Politics: Soap Opera (Part 2)

The life of a community is more vulnerable than public life. A community cannot be made or preserved apart from the loyalty and affection of its members and the respect and goodwill of the people outside it…As the technological, economic, and political means of exploitation have expanded, communities have been more and more victimized by opportunists outside themselves…Community life is by definition a life of cooperation and responsibility. Private life and public life, without the disciplines of community interest, necessarily gravitate toward competition and exploitation. As private life casts off all community restraints in the interest of economic exploitation or ambition or self-realization or whatever, the communal supports of public life also and by the same stroke are undercut, and public life becomes simply the arena of unrestrained private ambition and greed.

~Wendell Berry. Sex, Economy, Freedom and Community, Pantheon, 1992. p. 121

What I appreciate about Wendell Berry is that he is a compassionate curmudgeon, an unabashed rustic with an intellectual edge. From his rural soapbox he manages to define what I think I need as a follower of the Jesus-way.

Beginning in the eighties evangelicalism imagined itself to be a powerful influence in American politics. Falwell, Robertson, Dobson and others emerged as spokespersons for the religious right and champions of proactive Christian politics. Even today, Evangelicals are regarded as a significant demographic. John Fischer in his book, Fearless Faith observes that evangelicals have been identified as a “spiritual microclimate” and that the evangelical subculture is recognized one of seven defined target markets—an attractive plum in the economic and political pie.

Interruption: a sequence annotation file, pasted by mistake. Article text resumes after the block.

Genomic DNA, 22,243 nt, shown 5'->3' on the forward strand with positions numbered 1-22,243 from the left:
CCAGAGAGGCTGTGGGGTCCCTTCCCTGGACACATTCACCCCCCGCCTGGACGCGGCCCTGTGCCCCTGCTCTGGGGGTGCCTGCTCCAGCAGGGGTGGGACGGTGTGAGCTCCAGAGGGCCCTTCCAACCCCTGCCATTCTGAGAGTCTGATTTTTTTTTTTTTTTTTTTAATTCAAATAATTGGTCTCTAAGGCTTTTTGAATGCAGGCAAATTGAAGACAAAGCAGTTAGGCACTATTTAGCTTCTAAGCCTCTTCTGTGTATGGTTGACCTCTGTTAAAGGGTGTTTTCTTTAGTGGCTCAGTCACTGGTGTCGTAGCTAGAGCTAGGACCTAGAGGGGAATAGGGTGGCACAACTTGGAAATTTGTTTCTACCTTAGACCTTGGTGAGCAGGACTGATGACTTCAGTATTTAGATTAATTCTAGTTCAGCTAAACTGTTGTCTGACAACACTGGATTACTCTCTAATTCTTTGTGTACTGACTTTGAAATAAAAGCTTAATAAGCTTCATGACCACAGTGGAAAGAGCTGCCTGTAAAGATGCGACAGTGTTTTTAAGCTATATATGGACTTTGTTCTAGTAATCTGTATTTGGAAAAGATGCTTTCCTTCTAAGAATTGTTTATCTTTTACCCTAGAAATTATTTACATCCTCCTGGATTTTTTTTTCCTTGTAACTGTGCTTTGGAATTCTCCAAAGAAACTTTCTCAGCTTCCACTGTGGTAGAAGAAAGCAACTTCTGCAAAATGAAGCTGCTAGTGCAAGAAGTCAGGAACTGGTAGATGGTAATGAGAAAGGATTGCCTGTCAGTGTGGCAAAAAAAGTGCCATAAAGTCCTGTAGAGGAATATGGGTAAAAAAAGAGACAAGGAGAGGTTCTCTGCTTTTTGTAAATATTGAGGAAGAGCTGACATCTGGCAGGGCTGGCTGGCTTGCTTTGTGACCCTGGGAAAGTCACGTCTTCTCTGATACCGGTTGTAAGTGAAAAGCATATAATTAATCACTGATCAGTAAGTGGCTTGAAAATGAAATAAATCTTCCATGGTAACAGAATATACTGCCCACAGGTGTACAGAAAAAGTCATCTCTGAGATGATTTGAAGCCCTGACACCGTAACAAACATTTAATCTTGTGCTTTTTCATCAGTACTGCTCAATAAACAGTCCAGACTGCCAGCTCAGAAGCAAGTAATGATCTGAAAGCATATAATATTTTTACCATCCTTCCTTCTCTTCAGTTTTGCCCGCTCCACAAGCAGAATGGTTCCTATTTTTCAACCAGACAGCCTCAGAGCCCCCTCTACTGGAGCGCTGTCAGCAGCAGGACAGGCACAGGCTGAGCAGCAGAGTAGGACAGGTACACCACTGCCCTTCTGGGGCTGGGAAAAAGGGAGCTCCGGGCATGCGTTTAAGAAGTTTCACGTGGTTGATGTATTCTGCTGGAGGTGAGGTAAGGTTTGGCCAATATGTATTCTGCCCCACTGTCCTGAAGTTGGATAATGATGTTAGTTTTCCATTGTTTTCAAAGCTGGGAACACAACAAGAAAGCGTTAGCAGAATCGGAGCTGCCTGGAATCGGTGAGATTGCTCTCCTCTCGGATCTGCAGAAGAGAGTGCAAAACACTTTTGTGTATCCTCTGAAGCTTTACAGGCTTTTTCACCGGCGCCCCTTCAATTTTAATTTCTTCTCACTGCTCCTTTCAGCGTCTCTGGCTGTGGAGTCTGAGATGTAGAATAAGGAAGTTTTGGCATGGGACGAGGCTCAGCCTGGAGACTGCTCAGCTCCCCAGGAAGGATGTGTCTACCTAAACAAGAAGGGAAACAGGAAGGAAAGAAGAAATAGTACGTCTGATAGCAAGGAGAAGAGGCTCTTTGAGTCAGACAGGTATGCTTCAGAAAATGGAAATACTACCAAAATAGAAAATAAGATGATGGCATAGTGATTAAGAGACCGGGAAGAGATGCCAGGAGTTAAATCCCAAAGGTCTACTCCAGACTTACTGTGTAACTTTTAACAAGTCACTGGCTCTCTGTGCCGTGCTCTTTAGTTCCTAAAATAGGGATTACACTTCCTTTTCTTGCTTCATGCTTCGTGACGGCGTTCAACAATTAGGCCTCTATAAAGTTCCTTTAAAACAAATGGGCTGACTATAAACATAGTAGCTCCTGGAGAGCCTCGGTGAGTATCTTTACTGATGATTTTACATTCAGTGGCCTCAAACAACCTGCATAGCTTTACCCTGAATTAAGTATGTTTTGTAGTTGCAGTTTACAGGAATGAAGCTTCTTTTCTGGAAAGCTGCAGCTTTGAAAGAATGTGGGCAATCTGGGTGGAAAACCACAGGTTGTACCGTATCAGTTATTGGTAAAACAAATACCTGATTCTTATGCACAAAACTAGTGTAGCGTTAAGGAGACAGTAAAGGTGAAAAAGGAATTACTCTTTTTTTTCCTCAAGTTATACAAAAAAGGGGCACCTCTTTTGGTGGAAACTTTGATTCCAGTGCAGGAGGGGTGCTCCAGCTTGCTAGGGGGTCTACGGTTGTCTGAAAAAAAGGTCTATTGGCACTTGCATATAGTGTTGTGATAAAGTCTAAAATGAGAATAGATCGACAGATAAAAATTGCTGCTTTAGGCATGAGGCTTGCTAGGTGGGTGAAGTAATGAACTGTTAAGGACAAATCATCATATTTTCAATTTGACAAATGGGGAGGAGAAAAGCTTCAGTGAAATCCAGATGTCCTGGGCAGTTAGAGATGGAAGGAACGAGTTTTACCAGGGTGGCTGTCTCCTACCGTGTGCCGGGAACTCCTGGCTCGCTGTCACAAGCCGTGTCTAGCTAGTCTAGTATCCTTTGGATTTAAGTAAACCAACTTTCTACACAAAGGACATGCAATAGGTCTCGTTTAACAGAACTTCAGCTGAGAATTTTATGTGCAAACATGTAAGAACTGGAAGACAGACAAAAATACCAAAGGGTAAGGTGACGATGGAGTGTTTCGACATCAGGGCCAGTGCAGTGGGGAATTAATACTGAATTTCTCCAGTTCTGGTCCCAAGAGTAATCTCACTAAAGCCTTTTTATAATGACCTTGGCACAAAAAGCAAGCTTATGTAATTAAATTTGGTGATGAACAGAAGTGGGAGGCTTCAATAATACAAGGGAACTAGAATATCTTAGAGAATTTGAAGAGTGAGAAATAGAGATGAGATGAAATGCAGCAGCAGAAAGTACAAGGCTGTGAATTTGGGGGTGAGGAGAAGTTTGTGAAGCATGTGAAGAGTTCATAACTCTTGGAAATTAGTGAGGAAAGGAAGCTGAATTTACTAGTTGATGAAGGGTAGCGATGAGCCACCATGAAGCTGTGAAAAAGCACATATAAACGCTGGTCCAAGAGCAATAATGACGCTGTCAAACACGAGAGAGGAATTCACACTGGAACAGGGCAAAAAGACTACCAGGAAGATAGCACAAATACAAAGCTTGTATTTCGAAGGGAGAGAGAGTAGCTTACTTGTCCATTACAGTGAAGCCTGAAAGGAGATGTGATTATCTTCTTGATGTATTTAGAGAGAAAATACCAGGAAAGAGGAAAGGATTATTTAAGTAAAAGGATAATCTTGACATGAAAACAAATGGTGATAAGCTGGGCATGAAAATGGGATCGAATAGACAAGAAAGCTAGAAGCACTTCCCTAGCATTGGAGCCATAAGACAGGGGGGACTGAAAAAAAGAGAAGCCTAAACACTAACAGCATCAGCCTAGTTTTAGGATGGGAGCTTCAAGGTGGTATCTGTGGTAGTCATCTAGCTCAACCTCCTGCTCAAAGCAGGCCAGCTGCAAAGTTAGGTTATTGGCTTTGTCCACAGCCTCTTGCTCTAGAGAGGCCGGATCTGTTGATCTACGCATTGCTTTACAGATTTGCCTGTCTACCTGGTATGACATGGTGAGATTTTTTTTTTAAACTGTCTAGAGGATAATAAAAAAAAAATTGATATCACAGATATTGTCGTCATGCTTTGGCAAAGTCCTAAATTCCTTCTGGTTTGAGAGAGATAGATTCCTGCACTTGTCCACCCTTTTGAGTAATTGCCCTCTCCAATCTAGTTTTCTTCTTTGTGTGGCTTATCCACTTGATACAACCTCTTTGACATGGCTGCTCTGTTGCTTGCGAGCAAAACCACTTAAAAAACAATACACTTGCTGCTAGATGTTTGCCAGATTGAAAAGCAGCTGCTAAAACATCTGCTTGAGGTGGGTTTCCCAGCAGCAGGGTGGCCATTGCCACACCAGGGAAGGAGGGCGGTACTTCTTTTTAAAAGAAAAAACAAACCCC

As the media storm blows through, rather than let the levees crumble around us perhaps we ought to be asking the central question of our life between the worlds. Is all this really relevant here? The question gets to a core issue in the community of Jesus-followers. How much of what goes on in the time-bound world is relevant to the boundless world that waits? A lot less than we may imagine, I think. Much of the world of politics extends too far beyond our personal influence. In short, I am coming to the conclusion that the world of the Christ follower ought to be shrinking. Better to embrace brothers and sisters than a cause or an issue.

The psalmist said,

O LORD, my heart is not proud,
Nor my eyes haughty;
Nor do I involve myself in great matters,
Or in things too difficult for me.

The world of the Christ-follower is a world in which the highest value is that of relationship. Father has offered relationship to the world. He has offered it to whosoever will come and yield themselves to the purposes of God. Relationship, then, becomes a core value, first with the Creator through Jesus, and then to others who sojourn in this world. It is by relationship that we know truth, that is an accurate representation of what is. It is by relationship that we influence, serve and decide. When we are beyond relationship we are beyond the pale of our influence except by prayer.

The follower of Jesus should be merging more and more with the kingdom that is not of this world. The Jesus way is not about getting out the vote as much as bringing in the sheaves; or about winning the culture war as much as living authentic lives. Loving the world happens hand-to-hand and face-to-face. If such love touches politics it does so from the bottom up and the inside out, not from the top down. Should the Christian vote? If we can discern the truth of what we are voting for, I suppose so. If we cannot, we should love close to home.

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